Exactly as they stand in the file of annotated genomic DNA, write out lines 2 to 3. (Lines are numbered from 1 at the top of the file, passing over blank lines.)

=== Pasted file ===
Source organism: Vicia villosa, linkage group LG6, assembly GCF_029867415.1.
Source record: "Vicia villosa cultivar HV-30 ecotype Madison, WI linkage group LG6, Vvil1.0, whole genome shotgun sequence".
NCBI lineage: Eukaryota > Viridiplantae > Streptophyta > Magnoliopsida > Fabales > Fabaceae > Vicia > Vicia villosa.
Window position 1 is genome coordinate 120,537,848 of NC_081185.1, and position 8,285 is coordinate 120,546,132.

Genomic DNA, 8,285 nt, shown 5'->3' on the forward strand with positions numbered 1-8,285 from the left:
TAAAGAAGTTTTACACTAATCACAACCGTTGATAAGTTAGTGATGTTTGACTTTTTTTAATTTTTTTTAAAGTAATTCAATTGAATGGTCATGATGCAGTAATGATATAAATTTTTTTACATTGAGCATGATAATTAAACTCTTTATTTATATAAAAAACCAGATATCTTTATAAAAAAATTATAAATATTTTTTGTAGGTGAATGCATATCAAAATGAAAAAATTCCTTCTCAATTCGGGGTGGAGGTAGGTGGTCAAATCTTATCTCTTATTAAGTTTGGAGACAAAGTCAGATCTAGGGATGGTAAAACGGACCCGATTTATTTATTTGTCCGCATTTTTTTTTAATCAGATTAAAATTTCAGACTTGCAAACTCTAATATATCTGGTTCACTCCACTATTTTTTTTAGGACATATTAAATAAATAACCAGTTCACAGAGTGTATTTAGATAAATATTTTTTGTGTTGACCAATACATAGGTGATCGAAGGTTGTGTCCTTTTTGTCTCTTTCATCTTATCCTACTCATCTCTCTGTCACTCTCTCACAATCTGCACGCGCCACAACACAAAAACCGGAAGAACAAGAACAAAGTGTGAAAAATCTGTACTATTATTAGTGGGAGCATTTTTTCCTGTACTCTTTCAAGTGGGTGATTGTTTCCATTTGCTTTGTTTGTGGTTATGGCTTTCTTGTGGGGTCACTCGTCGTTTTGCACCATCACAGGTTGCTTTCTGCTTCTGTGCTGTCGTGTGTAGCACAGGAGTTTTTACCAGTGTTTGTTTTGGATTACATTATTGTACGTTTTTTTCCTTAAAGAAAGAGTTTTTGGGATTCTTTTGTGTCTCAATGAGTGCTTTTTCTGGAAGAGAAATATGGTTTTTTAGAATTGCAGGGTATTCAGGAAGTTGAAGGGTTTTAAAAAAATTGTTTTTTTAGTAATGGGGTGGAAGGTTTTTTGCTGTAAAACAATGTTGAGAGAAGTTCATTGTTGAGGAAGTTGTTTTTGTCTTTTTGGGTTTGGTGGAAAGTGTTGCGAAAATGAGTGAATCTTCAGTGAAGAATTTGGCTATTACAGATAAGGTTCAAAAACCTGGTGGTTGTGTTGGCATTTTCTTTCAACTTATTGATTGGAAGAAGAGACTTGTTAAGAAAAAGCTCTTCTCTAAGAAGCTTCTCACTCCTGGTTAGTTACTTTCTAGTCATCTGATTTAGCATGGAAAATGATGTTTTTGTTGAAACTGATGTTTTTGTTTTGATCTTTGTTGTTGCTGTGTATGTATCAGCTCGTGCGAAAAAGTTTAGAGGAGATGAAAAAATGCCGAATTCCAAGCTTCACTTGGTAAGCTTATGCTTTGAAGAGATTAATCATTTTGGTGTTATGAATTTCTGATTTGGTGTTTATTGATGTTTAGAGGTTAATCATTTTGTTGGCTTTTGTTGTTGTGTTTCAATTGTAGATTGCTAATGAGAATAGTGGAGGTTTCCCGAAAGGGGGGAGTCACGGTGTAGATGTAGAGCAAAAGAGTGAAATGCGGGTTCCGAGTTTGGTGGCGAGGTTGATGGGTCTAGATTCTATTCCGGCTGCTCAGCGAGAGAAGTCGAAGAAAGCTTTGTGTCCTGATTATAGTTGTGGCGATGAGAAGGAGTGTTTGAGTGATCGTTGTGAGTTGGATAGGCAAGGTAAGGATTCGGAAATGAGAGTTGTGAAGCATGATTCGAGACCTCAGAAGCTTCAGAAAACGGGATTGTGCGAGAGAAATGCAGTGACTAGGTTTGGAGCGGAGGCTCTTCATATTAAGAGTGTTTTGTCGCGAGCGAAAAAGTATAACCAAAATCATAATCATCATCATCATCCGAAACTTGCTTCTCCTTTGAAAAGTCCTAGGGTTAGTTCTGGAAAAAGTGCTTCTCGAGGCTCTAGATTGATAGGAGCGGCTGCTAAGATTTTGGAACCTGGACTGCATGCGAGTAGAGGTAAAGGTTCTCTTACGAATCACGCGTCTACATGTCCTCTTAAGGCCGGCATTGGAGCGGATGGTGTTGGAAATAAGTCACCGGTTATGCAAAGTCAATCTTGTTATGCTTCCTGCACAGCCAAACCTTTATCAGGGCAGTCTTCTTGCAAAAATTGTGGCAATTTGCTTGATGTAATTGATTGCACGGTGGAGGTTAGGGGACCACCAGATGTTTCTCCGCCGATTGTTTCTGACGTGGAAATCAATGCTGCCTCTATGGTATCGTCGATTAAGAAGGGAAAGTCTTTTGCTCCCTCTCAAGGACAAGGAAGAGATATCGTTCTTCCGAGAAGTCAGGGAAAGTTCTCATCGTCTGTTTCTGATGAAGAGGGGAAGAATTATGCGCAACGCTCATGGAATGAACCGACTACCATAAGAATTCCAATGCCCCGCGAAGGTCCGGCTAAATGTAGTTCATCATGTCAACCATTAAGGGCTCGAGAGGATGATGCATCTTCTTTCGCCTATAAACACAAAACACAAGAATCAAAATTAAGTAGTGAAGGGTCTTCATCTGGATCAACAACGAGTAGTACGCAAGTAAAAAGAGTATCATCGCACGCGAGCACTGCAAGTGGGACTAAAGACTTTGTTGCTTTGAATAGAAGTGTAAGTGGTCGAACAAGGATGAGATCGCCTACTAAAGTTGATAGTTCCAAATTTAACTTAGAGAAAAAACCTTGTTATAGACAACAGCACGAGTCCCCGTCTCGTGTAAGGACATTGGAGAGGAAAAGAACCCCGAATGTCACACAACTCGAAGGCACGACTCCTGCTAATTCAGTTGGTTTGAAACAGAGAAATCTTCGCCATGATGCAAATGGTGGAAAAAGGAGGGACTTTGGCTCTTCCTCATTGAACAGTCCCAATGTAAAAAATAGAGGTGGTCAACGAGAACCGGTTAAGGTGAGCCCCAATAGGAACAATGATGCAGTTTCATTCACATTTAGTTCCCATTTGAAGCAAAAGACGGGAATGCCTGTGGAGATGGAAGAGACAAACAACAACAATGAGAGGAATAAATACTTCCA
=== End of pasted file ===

Source record: "Vicia villosa cultivar HV-30 ecotype Madison, WI linkage group LG6, Vvil1.0, whole genome shotgun sequence".
NCBI lineage: Eukaryota > Viridiplantae > Streptophyta > Magnoliopsida > Fabales > Fabaceae > Vicia > Vicia villosa.